Asked how long she expected to be primate, Nicholls replied that the precise length of her tenure remained to be worked out. It would depend partly, she said, on the needs of the national church and partly on the interpretation of the canon on the primate, which states the primate can hold office until reaching the age of 70. Her 70th birthday, Nicholls said, would fall shortly before the 2025 General Synod; but the canon, she added, does not seem entirely clear on whether the primate must resign by his or her 70th birthday at the latest, or at any point in his or her 70th year. The most she would serve, she said, would be two triennia.

Nicholls said she was tentatively expecting to officially end her work as bishop of the diocese of Huron September 30, and so anticipated some overlap in her work and responsibilities until that time. Because of the high cost of housing in Toronto, Nicholls is not planning to actually move to the city, but rather to remain in London and commute on the train several days per week, working the rest of the time from home.

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Tali Folkins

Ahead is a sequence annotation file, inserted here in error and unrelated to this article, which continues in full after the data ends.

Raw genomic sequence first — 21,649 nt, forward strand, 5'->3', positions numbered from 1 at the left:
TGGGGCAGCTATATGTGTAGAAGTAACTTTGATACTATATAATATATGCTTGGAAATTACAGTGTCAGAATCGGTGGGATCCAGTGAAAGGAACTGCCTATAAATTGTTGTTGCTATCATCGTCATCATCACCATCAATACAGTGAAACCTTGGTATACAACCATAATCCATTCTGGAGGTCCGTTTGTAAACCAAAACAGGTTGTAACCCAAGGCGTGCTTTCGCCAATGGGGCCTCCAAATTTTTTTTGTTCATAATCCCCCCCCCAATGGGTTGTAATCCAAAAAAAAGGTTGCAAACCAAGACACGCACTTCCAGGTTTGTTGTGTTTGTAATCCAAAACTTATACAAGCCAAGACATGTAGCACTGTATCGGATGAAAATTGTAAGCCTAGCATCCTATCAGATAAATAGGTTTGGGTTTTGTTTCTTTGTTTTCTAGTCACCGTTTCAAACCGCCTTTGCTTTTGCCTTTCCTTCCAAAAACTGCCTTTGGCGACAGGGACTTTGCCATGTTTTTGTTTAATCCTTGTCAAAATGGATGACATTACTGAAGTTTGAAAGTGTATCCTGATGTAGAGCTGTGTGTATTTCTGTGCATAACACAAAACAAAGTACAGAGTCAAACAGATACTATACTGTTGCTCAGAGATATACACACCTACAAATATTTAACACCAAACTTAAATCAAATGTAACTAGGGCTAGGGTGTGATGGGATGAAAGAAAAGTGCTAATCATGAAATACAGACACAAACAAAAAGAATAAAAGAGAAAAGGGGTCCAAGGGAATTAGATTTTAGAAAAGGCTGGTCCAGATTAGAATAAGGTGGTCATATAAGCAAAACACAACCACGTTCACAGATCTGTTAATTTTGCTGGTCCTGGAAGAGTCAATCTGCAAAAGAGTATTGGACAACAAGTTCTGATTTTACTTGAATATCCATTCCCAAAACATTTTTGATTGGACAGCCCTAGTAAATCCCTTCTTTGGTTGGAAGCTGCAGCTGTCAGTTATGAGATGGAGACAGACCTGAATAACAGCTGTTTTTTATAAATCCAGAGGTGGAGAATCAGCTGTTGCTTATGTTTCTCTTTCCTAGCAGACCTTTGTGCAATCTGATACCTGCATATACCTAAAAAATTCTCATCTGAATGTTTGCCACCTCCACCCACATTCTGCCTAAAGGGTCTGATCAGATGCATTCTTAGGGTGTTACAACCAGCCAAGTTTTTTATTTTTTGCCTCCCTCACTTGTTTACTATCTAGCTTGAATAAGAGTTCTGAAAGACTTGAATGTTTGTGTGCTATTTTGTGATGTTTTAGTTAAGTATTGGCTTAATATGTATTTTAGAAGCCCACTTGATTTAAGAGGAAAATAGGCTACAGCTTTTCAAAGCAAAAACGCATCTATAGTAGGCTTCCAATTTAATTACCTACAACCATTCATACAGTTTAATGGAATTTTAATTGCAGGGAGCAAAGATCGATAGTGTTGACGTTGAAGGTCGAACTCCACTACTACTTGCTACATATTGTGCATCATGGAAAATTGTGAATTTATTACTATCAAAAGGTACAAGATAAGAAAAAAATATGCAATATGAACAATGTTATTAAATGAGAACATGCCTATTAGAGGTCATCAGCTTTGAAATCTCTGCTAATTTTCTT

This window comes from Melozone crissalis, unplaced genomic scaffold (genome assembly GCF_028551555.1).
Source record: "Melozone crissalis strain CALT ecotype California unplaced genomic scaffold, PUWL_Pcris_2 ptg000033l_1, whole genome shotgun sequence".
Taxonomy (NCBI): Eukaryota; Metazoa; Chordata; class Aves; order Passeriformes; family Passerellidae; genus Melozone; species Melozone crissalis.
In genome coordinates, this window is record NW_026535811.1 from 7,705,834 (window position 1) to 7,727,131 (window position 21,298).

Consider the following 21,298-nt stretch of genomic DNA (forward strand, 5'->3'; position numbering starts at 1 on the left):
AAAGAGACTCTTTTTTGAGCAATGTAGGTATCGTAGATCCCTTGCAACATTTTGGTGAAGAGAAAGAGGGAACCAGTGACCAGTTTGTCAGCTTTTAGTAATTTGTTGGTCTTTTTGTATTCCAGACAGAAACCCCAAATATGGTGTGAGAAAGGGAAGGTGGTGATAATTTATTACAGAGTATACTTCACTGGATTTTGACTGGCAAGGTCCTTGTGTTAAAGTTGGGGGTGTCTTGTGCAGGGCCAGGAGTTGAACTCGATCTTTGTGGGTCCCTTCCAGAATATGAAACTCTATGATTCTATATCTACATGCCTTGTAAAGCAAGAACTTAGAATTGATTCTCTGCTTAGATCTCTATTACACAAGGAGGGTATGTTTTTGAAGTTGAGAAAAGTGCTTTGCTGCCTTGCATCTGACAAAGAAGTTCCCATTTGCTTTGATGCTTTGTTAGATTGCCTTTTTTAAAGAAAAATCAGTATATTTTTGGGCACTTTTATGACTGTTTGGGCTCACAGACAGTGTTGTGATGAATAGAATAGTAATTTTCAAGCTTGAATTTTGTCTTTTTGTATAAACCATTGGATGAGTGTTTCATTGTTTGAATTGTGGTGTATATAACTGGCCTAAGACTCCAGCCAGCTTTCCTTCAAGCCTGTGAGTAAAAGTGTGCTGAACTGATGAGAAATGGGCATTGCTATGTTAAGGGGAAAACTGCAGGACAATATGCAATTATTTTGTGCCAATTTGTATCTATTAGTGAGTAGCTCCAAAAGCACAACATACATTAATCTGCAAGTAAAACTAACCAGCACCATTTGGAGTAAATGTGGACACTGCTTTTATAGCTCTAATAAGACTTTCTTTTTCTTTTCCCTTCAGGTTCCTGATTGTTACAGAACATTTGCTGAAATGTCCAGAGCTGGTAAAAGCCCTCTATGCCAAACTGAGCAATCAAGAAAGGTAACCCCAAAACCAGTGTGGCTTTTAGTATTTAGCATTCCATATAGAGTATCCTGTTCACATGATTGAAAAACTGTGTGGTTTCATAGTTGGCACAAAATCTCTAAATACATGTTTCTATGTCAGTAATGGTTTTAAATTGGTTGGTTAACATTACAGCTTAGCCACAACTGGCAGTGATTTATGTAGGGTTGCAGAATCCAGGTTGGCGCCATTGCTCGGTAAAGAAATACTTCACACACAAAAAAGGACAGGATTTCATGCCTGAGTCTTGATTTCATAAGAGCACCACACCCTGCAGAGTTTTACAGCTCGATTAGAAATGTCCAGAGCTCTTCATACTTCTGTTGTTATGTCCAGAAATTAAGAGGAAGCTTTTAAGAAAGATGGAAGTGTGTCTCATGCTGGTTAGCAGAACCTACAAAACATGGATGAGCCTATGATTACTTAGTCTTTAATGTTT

Tali Folkins has worked as a staff reporter for the Law Times and the New Brunswick Telegraph-Journal. His writing has appeared in The Globe and Mail and The United Church Observer.

2 COMMENTS

  1. One of the easier things that might help if for the national synod to recommend/approve one (not many choices from Internet sources) like More Voices (United Church) to help with song choices for worship that is more up-to-date with world music, etc., (until a new Canadian Common Praise is developed). It would also help if recommendations from national synod office for trials alternate liturgies were not able to be vetoed by bishops.

  2. I wish our new primate well in her incredibly challenging task. One thing puzzles me. She appears to endorse the notion that the church could stop celebrating marriages entirely, as she notes that the uptake on such services has dwindled almost to vanishing point. In that case, why has the church been tearing itself apart over same-sex marriage this past number of years? Just asking.